An Unsettling Suburban Idyll: On Megan Miranda’s “Such a Quiet Place”

"Such a Quiet Place"

Megan Miranda’s fifth novel for adults, Such a Quiet Place, is hazy and buoyant with suspicion and explores intimate, female friendship. This quiet place, which of course isn’t quiet at all, is Hollow’s Edge, an insular, preplanned community by a lake. A year and a half after the unsolved murder by carbon monoxide poisoning of Brandon and Fiona Truett, Ruby Fletcher, the prime suspect and their dog sitter, returns to the neighborhood after 14 months away and an overturned conviction.

The scene of the crime, Hollow’s Edge, is Oz, its own land of pretend. A land of meetings by the pool and things unsaid. “Here, to our neighbors, we revealed a side of ourselves that we kept hidden from our colleagues and acquaintances. The person we were at five a.m. on garbage day; the hours we kept; the lives we led. We were closer to being a family than not, knowing each other’s schedules, and visitors, and insecurities,” says narrator Harper Nash, whose true voice seeps in slowly.

Harper moved to Hollow’s Edge in her 20s after attending Boston University. There, she met her husband Aidan, who left her suddenly and recently; then, Ruby moved in. Harper met Ruby when they were in their 20s, working in the admissions department at the local college, now they’re 30 and 25, respectfully. Harper, “always trying to decrease animosity, smooth over tension,” and a little bit in love with Ruby in a platonic way, allows her to stay. The associations’ private message board spikes with activity and resentment and she receives an anonymous note, “YOU MADE A MISTAKE.” From there the plot spirals and things start to rot and rise.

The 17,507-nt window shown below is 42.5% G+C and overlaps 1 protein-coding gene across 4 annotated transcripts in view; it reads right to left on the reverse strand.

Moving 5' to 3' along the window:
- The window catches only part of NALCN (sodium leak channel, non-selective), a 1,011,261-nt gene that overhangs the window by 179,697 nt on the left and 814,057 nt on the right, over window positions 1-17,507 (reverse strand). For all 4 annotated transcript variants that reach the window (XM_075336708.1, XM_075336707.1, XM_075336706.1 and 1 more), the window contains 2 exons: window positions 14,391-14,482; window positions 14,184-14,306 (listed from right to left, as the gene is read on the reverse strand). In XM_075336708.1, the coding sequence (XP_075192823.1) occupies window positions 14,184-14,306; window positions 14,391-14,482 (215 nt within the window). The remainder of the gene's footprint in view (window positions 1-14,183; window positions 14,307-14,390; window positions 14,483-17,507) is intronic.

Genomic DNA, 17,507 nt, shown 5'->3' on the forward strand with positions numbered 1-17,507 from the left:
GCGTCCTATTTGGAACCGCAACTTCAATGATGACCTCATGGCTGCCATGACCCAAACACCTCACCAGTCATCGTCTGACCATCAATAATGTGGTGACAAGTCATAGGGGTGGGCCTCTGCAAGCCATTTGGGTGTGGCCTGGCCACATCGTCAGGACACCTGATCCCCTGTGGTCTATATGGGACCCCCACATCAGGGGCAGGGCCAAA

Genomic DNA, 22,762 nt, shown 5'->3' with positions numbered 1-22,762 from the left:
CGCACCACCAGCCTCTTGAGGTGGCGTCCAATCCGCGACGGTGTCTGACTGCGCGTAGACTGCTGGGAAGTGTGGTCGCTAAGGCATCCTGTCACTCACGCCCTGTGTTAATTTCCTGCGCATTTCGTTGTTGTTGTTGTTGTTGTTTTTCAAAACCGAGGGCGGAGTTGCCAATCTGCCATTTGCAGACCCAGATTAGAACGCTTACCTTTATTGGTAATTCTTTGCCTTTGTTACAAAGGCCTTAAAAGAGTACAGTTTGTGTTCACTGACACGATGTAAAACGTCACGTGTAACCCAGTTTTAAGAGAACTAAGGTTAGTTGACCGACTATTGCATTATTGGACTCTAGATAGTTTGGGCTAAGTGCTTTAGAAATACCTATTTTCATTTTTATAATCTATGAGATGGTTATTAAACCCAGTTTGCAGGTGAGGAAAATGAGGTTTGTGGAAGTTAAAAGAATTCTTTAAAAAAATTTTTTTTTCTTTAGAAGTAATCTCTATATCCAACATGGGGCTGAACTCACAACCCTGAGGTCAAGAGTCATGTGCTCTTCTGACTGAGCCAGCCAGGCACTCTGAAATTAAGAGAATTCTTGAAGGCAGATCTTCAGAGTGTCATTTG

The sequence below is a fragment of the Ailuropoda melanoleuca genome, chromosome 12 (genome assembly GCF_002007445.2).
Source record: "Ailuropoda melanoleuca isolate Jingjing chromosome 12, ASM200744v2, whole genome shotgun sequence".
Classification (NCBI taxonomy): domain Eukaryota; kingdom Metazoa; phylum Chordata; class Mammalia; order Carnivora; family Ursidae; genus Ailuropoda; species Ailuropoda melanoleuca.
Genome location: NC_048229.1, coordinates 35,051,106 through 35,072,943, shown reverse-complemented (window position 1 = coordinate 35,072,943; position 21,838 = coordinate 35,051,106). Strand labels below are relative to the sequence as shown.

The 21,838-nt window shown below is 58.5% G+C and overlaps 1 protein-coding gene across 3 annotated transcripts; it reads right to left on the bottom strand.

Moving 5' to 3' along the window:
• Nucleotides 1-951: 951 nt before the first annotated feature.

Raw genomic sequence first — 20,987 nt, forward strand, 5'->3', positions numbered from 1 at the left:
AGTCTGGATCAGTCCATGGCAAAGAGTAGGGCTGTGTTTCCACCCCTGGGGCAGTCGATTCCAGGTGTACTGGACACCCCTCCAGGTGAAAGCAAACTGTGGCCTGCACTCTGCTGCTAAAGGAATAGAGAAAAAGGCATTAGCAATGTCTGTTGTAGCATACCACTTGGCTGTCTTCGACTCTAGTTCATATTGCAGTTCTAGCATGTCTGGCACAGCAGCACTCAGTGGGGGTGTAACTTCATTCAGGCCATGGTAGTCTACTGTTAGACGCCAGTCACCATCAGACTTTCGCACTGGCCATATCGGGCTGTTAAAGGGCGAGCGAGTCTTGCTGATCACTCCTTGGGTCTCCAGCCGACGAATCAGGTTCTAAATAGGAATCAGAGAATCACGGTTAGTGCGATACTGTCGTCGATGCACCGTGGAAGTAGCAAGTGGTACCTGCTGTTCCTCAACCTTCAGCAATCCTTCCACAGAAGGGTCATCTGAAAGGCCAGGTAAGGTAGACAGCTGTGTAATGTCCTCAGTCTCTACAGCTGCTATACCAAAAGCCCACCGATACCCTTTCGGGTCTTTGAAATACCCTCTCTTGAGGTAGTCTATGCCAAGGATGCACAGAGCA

We are immersed in Harper’s nervous life on a precipice and her somewhat accidental detective work as the initial murder is solved, but before that, is followed by another killing. All the while, the neighbors judge, seethe, gripe, and plot, some aloud, some behind closed doors, and some on the message board. Of course, we learn that the murder victims were not a beloved couple after all. Harper says of the Hollow’s Edge community, “We did not have altruistic intentions; we were not such good people. But we cared enough about our own status not to let the property go to hell, bringing us all down with it. We were all dependent on one another here.”

The most intriguing thing about Ruby’s return is what it knocks loose in Harper’s mind. Up until Ruby, she’s been on a “narrow”, “preordained” path, attending her father’s alma mater, moving to a seemingly sleepy place with Aidan, and falling into an interim job. Even her recent fling was lackluster. Mac “found the way to expend the least amount of energy for a relatively comfortable life.”

Now, Harper can’t unsee what she’s seen nor satisfy her appetite once Ruby has presented exactly what she’s hungry for: wildness. “It was so easy to grow complicit to the desires of Ruby Fletcher.” “I wondered then what I really wanted–maybe, for the first time in a long time, I really considered it.”

Fans of Miranda’s work will appreciate how she once again makes every moment smoothly slide into the greater plot. Her writing is clear and organized, but also, always containing a “simmering underneath.” She captures those little moments of uncertainty in life, pressure points, that can sink you. The bottom-of-the-ocean feeling in your gut. The master of things coming undone, of undoings, brilliantly, with an always steady hand, shows how many faces deep relationships contain, and how there should be so many words for friend. In the end, Such a Quiet Place is a fully satisfying tale of cooled and boiling intimacies and unveiled freedom.


Such a Quiet Place
by Megan Miranda
Simon & Schuster; 352 p.

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